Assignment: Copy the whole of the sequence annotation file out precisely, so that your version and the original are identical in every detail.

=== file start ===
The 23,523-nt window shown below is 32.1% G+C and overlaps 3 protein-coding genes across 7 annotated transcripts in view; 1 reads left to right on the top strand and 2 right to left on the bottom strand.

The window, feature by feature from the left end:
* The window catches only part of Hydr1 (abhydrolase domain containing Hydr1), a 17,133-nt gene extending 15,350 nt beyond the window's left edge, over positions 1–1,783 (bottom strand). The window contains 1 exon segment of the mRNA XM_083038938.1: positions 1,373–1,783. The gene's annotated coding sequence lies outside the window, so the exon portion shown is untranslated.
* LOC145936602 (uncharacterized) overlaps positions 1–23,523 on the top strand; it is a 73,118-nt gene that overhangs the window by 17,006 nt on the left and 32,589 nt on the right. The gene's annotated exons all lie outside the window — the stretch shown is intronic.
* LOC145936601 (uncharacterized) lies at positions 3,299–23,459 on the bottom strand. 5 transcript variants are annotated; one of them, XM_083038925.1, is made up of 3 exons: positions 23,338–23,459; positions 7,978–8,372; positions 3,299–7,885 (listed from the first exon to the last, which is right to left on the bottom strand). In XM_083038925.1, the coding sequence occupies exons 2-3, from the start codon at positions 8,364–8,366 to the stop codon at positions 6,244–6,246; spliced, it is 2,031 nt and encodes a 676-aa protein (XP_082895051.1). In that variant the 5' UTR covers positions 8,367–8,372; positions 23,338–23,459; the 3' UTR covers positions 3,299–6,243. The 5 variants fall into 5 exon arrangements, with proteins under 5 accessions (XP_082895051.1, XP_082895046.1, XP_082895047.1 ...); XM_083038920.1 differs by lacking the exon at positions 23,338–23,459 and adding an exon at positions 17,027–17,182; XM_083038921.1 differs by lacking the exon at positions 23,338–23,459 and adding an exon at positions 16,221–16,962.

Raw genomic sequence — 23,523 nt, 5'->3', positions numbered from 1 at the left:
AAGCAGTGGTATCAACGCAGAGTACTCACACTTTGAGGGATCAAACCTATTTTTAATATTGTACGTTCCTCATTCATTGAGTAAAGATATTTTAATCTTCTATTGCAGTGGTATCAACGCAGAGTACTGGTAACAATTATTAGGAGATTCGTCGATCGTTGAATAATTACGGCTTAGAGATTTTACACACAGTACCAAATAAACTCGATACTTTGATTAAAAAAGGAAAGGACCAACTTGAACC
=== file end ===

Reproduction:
The 23,523-nt window shown below is 32.1% G+C and overlaps 3 protein-coding genes across 7 annotated transcripts in view; 1 reads left to right on the top strand and 2 right to left on the bottom strand.

The window, feature by feature from the left end:
* The window catches only part of Hydr1 (abhydrolase domain containing Hydr1), a 17,133-nt gene extending 15,350 nt beyond the window's left edge, over positions 1–1,783 (bottom strand). The window contains 1 exon segment of the mRNA XM_083038938.1: positions 1,373–1,783. The gene's annotated coding sequence lies outside the window, so the exon portion shown is untranslated.
* LOC145936602 (uncharacterized) overlaps positions 1–23,523 on the top strand; it is a 73,118-nt gene that overhangs the window by 17,006 nt on the left and 32,589 nt on the right. The gene's annotated exons all lie outside the window — the stretch shown is intronic.
* LOC145936601 (uncharacterized) lies at positions 3,299–23,459 on the bottom strand. 5 transcript variants are annotated; one of them, XM_083038925.1, is made up of 3 exons: positions 23,338–23,459; positions 7,978–8,372; positions 3,299–7,885 (listed from the first exon to the last, which is right to left on the bottom strand). In XM_083038925.1, the coding sequence occupies exons 2-3, from the start codon at positions 8,364–8,366 to the stop codon at positions 6,244–6,246; spliced, it is 2,031 nt and encodes a 676-aa protein (XP_082895051.1). In that variant the 5' UTR covers positions 8,367–8,372; positions 23,338–23,459; the 3' UTR covers positions 3,299–6,243. The 5 variants fall into 5 exon arrangements, with proteins under 5 accessions (XP_082895051.1, XP_082895046.1, XP_082895047.1 ...); XM_083038920.1 differs by lacking the exon at positions 23,338–23,459 and adding an exon at positions 17,027–17,182; XM_083038921.1 differs by lacking the exon at positions 23,338–23,459 and adding an exon at positions 16,221–16,962.

Raw genomic sequence — 23,523 nt, 5'->3', positions numbered from 1 at the left:
AAGCAGTGGTATCAACGCAGAGTACTCACACTTTGAGGGATCAAACCTATTTTTAATATTGTACGTTCCTCATTCATTGAGTAAAGATATTTTAATCTTCTATTGCAGTGGTATCAACGCAGAGTACTGGTAACAATTATTAGGAGATTCGTCGATCGTTGAATAATTACGGCTTAGAGATTTTACACACAGTACCAAATAAACTCGATACTTTGATTAAAAAAGGAAAGGACCAACTTGAACC